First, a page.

A Million Time Machines

In Dandelion Wine by Ray Bradbury, three boys are running through the streets.

“A Time Machine!” panted Charlie Woodman, pacing [Douglas]. “Mother’s, scout’s, Injun’s honor!”

“Travels in the past and future?” John Huff asked, easily circling them.

“Only in the past, but you can’t have everything. Here we are.”

Charlie Woodman pulled up at the hedge.

Douglas peered in at the old house. “Heck, that’s Colonel Freeleigh’s place. Can’t be no Time Machine in there. He’s no inventor, and if he was, we’d known about an important thing like a Time Machine years ago.”

Going inside, they find the old man, Colonel Freeleigh. With a little prompting from Charlie, the colonel proceeds to tell them about Ching Ling Soo, the great magician who died onstage in Boston in 1905, of Pawnee Bill and the buffalo charging across the prairie in 1875, of the Civil War and how he no longer remembers which side he fought on.

The old man’s voice faded.

The boys sat for a long while without moving. Then Charlie turned and looked at Douglas and said, “Well, is he or isn’t he?”

Douglas breathed twice and said, “He sure is.

The colonel opened his eyes.

“I sure am what?” he asked.

“A Time Machine,” murmured Douglas. “A Time Machine.”


As a biographer, I get the privilege of talking to “time machines” every day. It’s funny—humanity has long had a fascination of sorts with time travel. I can count at least four current TV shows off the top of my head that are about time travel (and as it turned out, when I looked it up, there are even more). Yet, a trip back in time, is one question away.

I’ve been thinking about this more often than usual lately as I’ve been interviewing grandparents from one side of the family and am getting ready to interview the other side too. Hearing them describe their childhood homes, the things they did for fun, the schools they attended—in some ways, it reminds me of the historical novels I devoured growing up. But these stories are so much sweeter, simpler, and more real.

In time travel TV shows, characters almost always wind up messing up the past and are horrified when they return to the present and realize what they’ve done. I’m grateful not to have to deal with that in my own “time travels.” I don’t have to worry about accidentally changing the past—but I do get the opportunity to shape the future.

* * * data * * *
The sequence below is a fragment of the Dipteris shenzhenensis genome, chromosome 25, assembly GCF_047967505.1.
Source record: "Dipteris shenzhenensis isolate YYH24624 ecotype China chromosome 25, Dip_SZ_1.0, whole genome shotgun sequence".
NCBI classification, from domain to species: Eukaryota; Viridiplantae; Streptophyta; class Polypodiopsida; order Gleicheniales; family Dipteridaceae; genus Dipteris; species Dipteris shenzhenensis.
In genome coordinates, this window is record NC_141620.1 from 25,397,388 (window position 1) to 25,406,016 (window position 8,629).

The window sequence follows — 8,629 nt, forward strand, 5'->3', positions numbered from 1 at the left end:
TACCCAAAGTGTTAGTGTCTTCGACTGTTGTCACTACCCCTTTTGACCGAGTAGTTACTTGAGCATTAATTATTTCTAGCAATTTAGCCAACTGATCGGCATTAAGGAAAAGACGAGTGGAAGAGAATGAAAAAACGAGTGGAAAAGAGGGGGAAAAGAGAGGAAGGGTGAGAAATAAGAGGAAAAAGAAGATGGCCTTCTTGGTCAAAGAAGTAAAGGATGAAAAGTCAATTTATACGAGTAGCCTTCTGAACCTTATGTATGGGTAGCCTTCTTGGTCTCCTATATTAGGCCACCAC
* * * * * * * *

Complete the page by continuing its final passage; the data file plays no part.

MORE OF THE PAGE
Hearing the stories of the past has this incredible way of shaping the present, of shaping me. I count myself blessed to get to sit at the feet of so many wise people, soaking in like a thirsty sponge the lessons they’ve learned and the values they’ve formed.

Here’s my challenge for today: sometime soon (maybe not today, but this week, this month), find someone older than you who you admire and ask them a question about their life. The question might be simple, or it might be profound, but ask them. If you’re not sure where to get started, here are a few of my favorites!

  1. What was an important lesson you learned as a kid from a parent or teacher?
  2. Where is your favorite place in the world? Why?
  3. How did you know the person you married was right for you?
  4. What’s a challenge that you overcame? How did you make it through?
  5. How do you hear from God?

In today’s world of shifting loyalties and values, we are desperately in need of some wisdom. Thankfully, we all live in cities full of time machines who, while they may not know everything, are a step farther down the path and know a sight more than we give them credit for.

“Thus says the Lord:
“Stand by the roads, and look,
and ask for the ancient paths,
where the good way is; and walk in it,
and find rest for your souls.”
–Jeremiah 6:16

If you decide to take me up on the challenge, I’d love to hear about it! You can share your story in the comments below, or send me a message at ruthie@ruthanneburrell.com.

Leave a Reply